Bratt’s Lake Observatory(Regina, SK)

Bratt's Lake Observatory

Bratt’s Lake Observatory is a site established by Environment Canada's Air Quality Research Division, Experimental Studies Section. It was the first Canadian site in the World Climate Research Programme's Baseline Surface Radiation Network (BSRN). Worldwide, there are approximately 40 sites. BSRN Regina has been operational since the mid-1990s, and is located 20 km south of Regina. The site is spread over several square kilometres of farm land. 

Bratt's Lake Observatory Instrument PlatformBroadband and spectral solar radiation measurements (global, diffuse, direct, incoming infrared) are measured at the main platform. Outgoing radiation (short wave and long wave) measurements and meteorological measurements are measured at the 30 metre tower at the 10 metre and 30 metre levels with incoming shortwave measured at the 30 metre level. Standard weather measurements, air quality measurements, precipitation gauge intercomparison, and pesticide monitoring occur at the meteorological compound.

BSRN Regina serves as a site in several other Canadian and international networks, including:

  • Canadian Air and Precipitation Monitoring Network
  • Stratospheric and UV Monitoring Network
  • Ozonesonde Network
  • AEROCAN/AERONET Aerosol Monitoring Network
  • Canadian Radiological Monitoring Network (Health Canada)
  • USDA UV-B Monitoring and Research Program Climate Network
  • North American Mercury Deposition Network
  • Transport and deposition of currently used pesticides (Environment Canada)
  • Precipitation measurement and sensor evaluation (Environment Canada)
  • Reference Climate Station Network (Environment Canada)
  • National Air Pollution Surveillance Network (Environment Canada)
  • Greenhouse Gases Program (Environment Canada)

National Hydrology Research Centre(Saskatoon, SK)

National Hydrology Research Centre

The National Hydrology Research Centre hosts staff mainly from the Water Science and Technology Directorate of Environment Canada, as well as a group of researchers from the Climate Research Division of the Atmospheric Science and Technology Directorate.

Facility highlights include:

  • Fully accredited laboratory capable of providing conventional and nutrients analysis in support of EC research and monitoring studies.
  • Geometrics/Geographic Information Systems lab.
  • Computer modeling facility.
  • National EC Isotope research and analytical facility.

Those from the Climate Research Division who are located at the National Hydrology Research Centre carry out field-based research investigations of cold climate processes, including the investigation of water, energy, and carbon fluxes in the boreal forest and responses to climate variability and change. This group is responsible for the Boreal Ecosystem Research and Monitoring Sites – a network of flux and meteorological measurement towers located in the southern boreal forest in Saskatchewan, which are operated in partnership with the Canadian Forest Service, Parks Canada, and several universities. The Boreal Ecosystem Research and Monitoring Sites is a flagship flux tower super-site within the Canadian Carbon Program Research Network and contributes data sets to several international carbon science and flux tower programs.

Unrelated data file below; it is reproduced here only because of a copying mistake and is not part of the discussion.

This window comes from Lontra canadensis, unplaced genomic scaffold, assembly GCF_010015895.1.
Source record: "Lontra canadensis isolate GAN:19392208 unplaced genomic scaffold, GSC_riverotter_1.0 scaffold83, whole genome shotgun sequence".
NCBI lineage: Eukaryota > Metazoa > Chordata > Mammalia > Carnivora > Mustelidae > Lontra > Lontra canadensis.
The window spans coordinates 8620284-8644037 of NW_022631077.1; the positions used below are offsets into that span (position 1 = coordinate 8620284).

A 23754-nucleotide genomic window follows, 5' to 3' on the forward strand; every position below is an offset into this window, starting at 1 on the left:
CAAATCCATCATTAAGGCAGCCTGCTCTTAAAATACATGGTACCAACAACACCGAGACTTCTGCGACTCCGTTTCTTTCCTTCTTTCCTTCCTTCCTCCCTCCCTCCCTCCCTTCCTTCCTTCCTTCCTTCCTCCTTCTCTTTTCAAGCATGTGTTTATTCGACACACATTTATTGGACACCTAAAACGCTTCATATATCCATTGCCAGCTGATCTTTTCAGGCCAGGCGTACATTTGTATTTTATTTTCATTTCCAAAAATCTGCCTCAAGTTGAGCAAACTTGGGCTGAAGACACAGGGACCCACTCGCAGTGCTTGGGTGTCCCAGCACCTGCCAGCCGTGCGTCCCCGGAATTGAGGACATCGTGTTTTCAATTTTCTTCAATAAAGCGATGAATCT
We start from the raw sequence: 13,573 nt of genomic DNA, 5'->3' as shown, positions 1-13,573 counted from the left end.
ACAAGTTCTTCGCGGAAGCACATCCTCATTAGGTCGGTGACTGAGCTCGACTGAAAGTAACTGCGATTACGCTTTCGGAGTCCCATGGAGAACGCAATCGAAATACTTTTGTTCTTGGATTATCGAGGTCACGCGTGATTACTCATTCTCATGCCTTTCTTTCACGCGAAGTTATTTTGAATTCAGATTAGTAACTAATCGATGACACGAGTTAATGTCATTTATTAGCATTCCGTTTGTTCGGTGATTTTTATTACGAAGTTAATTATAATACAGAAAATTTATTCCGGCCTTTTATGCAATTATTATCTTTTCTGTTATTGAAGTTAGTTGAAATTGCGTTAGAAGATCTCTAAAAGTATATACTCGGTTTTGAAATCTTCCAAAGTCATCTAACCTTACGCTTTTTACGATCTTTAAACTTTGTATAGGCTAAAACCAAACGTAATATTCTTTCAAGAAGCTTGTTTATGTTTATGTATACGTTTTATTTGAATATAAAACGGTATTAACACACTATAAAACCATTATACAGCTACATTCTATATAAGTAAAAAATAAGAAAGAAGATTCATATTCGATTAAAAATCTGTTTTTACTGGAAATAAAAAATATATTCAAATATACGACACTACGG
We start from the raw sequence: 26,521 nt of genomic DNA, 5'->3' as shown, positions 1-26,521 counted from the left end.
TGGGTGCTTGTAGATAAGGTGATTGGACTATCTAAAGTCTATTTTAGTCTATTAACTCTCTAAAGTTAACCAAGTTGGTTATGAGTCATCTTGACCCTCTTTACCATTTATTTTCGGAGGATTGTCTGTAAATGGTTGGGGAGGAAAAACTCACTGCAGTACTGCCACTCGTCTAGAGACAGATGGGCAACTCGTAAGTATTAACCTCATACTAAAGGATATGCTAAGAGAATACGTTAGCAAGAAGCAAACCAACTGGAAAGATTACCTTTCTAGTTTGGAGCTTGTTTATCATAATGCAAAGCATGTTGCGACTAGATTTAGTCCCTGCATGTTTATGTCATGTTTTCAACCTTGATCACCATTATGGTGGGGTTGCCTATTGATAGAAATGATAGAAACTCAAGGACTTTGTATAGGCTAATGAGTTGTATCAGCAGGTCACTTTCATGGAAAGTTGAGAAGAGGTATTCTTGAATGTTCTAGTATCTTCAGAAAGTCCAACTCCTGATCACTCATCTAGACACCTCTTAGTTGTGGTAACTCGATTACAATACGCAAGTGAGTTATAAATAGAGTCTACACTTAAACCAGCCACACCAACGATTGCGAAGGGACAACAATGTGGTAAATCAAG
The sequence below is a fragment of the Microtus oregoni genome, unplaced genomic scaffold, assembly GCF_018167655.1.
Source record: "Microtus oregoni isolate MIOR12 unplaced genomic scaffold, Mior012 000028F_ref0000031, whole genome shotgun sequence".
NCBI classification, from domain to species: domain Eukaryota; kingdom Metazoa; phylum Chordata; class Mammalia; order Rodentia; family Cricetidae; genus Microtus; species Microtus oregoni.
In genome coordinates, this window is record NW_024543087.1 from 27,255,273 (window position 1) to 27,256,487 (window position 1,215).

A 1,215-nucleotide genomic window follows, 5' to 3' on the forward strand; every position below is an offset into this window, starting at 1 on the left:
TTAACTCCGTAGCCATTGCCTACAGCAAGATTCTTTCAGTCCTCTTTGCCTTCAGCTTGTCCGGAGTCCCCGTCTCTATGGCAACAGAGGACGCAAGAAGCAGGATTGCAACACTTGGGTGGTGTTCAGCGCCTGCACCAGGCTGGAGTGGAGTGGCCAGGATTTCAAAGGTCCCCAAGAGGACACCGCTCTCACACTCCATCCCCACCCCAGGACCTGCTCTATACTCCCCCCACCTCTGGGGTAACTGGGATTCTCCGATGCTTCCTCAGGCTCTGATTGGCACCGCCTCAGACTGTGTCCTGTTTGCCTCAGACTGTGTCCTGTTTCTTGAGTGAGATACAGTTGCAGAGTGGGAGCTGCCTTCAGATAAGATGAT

Prairie and Northern Wildlife Research Centre(Saskatoon, SK)

Prairie and Northern Wildlife Research Centre

The Prairie and Northern Wildlife Research Centre occupies more than one hectare of land on the University of Saskatchewan campus in Saskatoon, including 10 laboratories in the main building. It is a field-oriented research centre with more than 30 research, program and support staff located at the Centre, as well as space for graduate students from the university.

S&T Branch and Environmental Stewardship Branch staff at the Centre contribute directly to Environment Canada’s wildlife research programs. A small group of Wildlife Enforcement Officers are also based at the facility. The close interaction of operational and research personnel, which is fostered by co-location at the Centre, is central to the delivery of Environment Canada programs.

Scientist performing nutritional analysisSome highlights include:

  • Labs set up to facilitate field research, which involves researchers preparing equipment and samples to take into field.
  • A laboratory where plants are experimentally tested to examine plant sensitivities to different environmental factors. This work relates to the listing of species under the Species at Risk Act.
  • A tissue processing lab to assess the body condition of waterfowl.
  • The Centre is located near two key National Wildlife Areas: St. Denis and Last Mountain Lake. Researchers and biologists from the Centre conduct work within these National Wildlife Areas to assess important wildlife issues. Access to these National Wildlife Areas is important because scientists are able to control what happens on the landscape. For example, by allowing common agricultural activities within the area they can empirically monitor how wildlife respond.
  • The St. Denis National Wildlife Area is a site of long-term wildlife population studies that look at landscape and climate changes, and the impacts on wild populations.
  • Staff from the Centre also conduct research that extends into the Arctic. Work done at the largest migratory bird sanctuary in Canada is monitoring how the population of geese is changing over time and how overpopulation of geese impacts their environment.